Sunday, July 02, 2006

Trying Harder to Live

I need to try harder to live. I once was better at fiercely fighting disease. I was a woman of power, speed walking an hour daily at a local golf course, taking mega immune vitamins with every meal, and creatively visualizing my immune system eating my disease. I read scores of heal-yourself books and watched Fred and Ginger dance, whirling in white spats and feathered dresses.

I think of those punch-in-the-face clown dolls filled with air I wanted so badly as a child. The kind that you'd jab and they'd bounce right back, ready to be hit again. (As a girl, I was known for my bad temper.) In the beginning of my fight, I was like Sugar Ray Leonard, all dance and jibe, punching my disease on its red nose, over and over, determined to prevail. But with each relapse I started staying down longer--one, three, six. Gradually, I switched from being Sugar Ray to being the clown, my plastic head concussed repeatedly by the "Big C." And lately, I feel I've started to deflate like an old balloon. I barely bounce back at all. I say again, I need to try harder to live.

A few weeks ago, a duo of psychics told me I was depressed (I knew this already) and to do something about my despair. They didn't channel the spirits of my favorite authors--always a secret hope of mine--and give me some encouraging message from a literary giant or giantess. Though they did say that one of my mom's cousins, known for her razor wit, said she'd kick my butt if I didn't buck up. I've visited psychics a half dozen times over the last fifteen years, about one visit per relapse, because they're more fun than therapists (who I've also visited on occasion. Why not.)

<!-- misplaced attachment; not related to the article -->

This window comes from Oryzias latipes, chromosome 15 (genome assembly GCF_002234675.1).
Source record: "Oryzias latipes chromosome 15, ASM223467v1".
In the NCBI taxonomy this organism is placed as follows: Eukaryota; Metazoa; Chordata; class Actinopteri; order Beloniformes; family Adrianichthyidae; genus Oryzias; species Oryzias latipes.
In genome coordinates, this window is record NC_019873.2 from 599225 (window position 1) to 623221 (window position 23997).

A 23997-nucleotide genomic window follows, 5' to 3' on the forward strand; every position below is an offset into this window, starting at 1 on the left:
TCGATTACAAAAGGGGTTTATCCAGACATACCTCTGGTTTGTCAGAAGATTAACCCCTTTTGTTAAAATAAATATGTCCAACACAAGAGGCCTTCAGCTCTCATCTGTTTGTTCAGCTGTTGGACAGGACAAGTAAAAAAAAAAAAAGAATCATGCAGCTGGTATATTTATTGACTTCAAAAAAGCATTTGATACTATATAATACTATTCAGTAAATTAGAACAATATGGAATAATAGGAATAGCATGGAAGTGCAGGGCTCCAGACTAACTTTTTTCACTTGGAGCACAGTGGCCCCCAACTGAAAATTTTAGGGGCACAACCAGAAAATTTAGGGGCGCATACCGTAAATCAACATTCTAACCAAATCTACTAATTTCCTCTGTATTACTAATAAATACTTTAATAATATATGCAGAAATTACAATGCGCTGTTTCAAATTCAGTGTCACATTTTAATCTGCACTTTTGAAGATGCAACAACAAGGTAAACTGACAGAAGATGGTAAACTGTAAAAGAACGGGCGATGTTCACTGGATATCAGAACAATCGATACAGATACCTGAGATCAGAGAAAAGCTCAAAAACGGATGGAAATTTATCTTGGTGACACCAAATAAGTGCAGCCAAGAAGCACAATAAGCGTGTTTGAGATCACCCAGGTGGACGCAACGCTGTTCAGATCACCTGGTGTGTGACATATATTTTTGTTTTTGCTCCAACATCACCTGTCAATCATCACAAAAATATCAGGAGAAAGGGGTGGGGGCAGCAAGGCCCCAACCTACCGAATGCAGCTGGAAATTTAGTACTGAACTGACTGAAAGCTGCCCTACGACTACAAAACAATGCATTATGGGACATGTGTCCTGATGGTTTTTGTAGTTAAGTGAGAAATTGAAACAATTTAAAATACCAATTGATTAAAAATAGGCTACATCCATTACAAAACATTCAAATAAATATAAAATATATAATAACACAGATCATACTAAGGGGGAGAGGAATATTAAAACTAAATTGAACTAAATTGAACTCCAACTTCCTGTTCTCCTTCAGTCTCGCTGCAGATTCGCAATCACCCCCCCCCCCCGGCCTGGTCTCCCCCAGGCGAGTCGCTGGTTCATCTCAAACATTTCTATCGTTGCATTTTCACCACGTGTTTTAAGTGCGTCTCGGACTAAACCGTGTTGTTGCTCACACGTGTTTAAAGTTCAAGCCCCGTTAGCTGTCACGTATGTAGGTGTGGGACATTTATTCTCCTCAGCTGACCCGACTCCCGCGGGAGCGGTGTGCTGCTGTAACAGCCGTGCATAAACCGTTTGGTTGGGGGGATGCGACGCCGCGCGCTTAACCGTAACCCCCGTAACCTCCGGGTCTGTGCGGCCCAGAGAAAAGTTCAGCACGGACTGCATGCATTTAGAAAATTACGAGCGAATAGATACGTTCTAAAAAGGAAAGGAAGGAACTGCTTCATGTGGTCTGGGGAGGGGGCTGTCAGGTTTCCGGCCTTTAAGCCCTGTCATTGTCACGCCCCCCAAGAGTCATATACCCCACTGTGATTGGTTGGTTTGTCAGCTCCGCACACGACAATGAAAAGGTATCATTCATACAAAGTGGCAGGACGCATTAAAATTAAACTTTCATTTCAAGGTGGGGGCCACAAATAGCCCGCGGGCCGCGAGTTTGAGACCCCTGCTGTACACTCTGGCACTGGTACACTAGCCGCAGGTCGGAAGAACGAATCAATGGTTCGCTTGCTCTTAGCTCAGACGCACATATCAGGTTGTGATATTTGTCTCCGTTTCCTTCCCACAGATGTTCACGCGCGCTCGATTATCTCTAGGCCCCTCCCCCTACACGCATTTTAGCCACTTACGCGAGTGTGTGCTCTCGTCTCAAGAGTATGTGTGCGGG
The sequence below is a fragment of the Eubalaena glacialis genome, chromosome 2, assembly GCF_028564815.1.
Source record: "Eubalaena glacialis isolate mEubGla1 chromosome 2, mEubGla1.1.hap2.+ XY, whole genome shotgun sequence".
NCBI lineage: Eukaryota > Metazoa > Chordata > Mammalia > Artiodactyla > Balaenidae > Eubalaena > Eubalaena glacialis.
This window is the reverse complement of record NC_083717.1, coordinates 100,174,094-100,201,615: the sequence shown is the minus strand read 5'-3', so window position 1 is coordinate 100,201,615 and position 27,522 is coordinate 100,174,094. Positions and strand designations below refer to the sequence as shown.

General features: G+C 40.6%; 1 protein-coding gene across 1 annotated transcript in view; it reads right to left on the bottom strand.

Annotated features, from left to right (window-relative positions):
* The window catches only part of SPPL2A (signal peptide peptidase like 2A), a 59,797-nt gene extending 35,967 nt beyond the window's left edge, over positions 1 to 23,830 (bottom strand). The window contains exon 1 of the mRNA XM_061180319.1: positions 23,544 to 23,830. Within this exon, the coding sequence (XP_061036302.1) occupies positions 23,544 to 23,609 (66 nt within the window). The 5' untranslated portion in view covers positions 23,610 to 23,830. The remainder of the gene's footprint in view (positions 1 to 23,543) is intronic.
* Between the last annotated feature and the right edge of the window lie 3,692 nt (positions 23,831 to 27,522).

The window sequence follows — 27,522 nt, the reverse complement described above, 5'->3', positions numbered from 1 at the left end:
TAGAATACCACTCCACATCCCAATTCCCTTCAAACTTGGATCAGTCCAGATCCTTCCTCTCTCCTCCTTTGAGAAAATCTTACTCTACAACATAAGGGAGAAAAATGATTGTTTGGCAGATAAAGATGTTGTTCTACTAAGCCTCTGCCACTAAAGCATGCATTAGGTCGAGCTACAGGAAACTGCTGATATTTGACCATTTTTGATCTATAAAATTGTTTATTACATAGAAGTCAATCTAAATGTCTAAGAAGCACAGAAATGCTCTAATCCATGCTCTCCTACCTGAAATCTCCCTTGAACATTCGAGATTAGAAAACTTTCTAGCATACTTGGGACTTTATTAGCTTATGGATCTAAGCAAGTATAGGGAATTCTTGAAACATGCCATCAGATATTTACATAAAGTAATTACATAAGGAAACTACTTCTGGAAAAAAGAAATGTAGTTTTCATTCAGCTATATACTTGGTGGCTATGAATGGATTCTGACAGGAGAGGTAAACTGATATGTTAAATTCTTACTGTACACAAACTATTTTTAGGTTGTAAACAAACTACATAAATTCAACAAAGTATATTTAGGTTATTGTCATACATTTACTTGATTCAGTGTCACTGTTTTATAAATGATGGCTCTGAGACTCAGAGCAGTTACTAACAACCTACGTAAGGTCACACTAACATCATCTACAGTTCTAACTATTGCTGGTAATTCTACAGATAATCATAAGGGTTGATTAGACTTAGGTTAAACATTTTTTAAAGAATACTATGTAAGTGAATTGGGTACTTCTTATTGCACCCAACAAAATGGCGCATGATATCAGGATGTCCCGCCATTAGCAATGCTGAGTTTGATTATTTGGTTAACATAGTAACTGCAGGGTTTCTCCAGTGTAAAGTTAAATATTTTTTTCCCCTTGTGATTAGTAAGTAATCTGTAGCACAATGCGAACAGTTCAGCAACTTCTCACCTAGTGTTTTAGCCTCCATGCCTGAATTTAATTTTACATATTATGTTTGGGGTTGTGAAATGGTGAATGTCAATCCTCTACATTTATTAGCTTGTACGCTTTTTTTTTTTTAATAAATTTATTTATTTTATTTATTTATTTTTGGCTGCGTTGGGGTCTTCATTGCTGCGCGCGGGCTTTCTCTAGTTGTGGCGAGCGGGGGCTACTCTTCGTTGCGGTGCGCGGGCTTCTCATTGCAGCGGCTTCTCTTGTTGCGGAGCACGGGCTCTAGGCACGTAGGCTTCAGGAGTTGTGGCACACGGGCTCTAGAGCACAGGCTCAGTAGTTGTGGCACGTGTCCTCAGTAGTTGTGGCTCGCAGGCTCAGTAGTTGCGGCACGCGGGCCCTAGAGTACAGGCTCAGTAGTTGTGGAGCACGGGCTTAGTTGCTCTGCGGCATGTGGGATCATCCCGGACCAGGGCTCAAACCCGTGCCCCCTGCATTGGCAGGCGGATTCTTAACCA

Anyway, the sisterly psychics said do something, so I started writing my column, something I've considered since January. Sometimes I need to pay thirty-five dollars a half hour to hear the obvious. You need to try harder to live, Julie. Try harder.

Best, Jumblie Girl


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